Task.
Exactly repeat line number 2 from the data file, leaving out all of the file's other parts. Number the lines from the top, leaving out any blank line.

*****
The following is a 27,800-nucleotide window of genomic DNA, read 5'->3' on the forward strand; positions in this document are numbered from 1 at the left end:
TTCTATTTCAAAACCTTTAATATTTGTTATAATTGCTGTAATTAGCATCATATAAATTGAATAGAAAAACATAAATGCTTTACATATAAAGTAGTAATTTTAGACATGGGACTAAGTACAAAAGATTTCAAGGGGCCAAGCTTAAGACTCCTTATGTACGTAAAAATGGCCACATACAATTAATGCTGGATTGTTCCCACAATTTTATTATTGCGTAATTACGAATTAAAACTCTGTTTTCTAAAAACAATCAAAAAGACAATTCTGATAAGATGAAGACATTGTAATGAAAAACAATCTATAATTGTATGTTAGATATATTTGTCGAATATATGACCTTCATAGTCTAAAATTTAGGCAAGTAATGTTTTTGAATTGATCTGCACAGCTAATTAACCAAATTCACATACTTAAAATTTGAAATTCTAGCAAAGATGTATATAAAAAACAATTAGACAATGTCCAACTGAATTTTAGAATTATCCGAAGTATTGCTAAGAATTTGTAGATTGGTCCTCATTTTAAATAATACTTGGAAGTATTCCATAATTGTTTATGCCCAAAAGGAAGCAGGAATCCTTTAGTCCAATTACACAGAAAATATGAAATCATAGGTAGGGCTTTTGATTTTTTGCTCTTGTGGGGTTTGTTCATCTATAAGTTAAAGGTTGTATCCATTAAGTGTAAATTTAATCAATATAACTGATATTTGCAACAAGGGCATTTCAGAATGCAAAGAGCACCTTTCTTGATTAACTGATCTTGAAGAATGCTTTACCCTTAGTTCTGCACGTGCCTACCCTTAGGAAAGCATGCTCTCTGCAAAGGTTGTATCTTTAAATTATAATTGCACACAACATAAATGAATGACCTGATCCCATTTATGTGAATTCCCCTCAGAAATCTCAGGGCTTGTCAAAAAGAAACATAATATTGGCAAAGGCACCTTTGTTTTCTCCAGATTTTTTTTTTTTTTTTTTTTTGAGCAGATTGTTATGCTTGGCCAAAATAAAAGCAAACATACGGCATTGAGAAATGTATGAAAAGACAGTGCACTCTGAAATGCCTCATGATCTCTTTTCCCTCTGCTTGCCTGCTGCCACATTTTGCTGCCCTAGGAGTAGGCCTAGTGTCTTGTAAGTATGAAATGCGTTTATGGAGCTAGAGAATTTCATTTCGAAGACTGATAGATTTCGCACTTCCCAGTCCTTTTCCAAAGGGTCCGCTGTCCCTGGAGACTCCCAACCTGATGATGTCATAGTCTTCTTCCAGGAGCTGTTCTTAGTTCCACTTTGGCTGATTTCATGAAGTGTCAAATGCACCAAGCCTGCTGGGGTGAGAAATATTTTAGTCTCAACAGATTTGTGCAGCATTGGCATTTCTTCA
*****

TTCTATTTCAAAACCTTTAATATTTGTTATAATTGCTGTAATTAGCATCATATAAATTGAATAGAAAAACATAAATGCTTTACATATAAAGTAGTAATTTTAGACATGGGACTAAGTACAAAAGATTTCAAGGGGCCAAGCTTAAGACTCCTTATGTACGTAAAAATGGCCACATACAATTAATGCTGGATTGTTCCCACAATTTTATTATTGCGTAATTACGAATTAAAACTCTGTTTTCTAAAAACAATCAAAAAGACAATTCTGATAAGATGAAGACATTGTAATGAAAAACAATCTATAATTGTATGTTAGATATATTTGTCGAATATATGACCTTCATAGTCTAAAATTTAGGCAAGTAATGTTTTTGAATTGATCTGCACAGCTAATTAACCAAATTCACATACTTAAAATTTGAAATTCTAGCAAAGATGTATATAAAAAACAATTAGACAATGTCCAACTGAATTTTAGAATTATCCGAAGTATTGCTAAGAATTTGTAGATTGGTCCTCATTTTAAATAATACTTGGAAGTATTCCATAATTGTTTATGCCCAAAAGGAAGCAGGAATCCTTTAGTCCAATTACACAGAAAATATGAAATCATAGGTAGGGCTTTTGATTTTTTGCTCTTGTGGGGTTTGTTCATCTATAAGTTAAAGGTTGTATCCATTAAGTGTAAATTTAATCAATATAACTGATATTTGCAACAAGGGCATTTCAGAATGCAAAGAGCACCTTTCTTGATTAACTGATCTTGAAGAATGCTTTACCCTTAGTTCTGCACGTGCCTACCCTTAGGAAAGCATGCTCTCTGCAAAGGTTGTATCTTTAAATTATAATTGCACACAACATAAATGAATGACCTGATCCCATTTATGTGAATTCCCCTCAGAAATCTCAGGGCTTGTCAAAAAGAAACATAATATTGGCAAAGGCACCTTTGTTTTCTCCAGATTTTTTTTTTTTTTTTTTTTTGAGCAGATTGTTATGCTTGGCCAAAATAAAAGCAAACATACGGCATTGAGAAATGTATGAAAAGACAGTGCACTCTGAAATGCCTCATGATCTCTTTTCCCTCTGCTTGCCTGCTGCCACATTTTGCTGCCCTAGGAGTAGGCCTAGTGTCTTGTAAGTATGAAATGCGTTTATGGAGCTAGAGAATTTCATTTCGAAGACTGATAGATTTCGCACTTCCCAGTCCTTTTCCAAAGGGTCCGCTGTCCCTGGAGACTCCCAACCTGATGATGTCATAGTCTTCTTCCAGGAGCTGTTCTTAGTTCCACTTTGGCTGATTTCATGAAGTGTCAAATGCACCAAGCCTGCTGGGGTGAGAAATATTTTAGTCTCAACAGATTTGTGCAGCATTGGCATTTCTTCA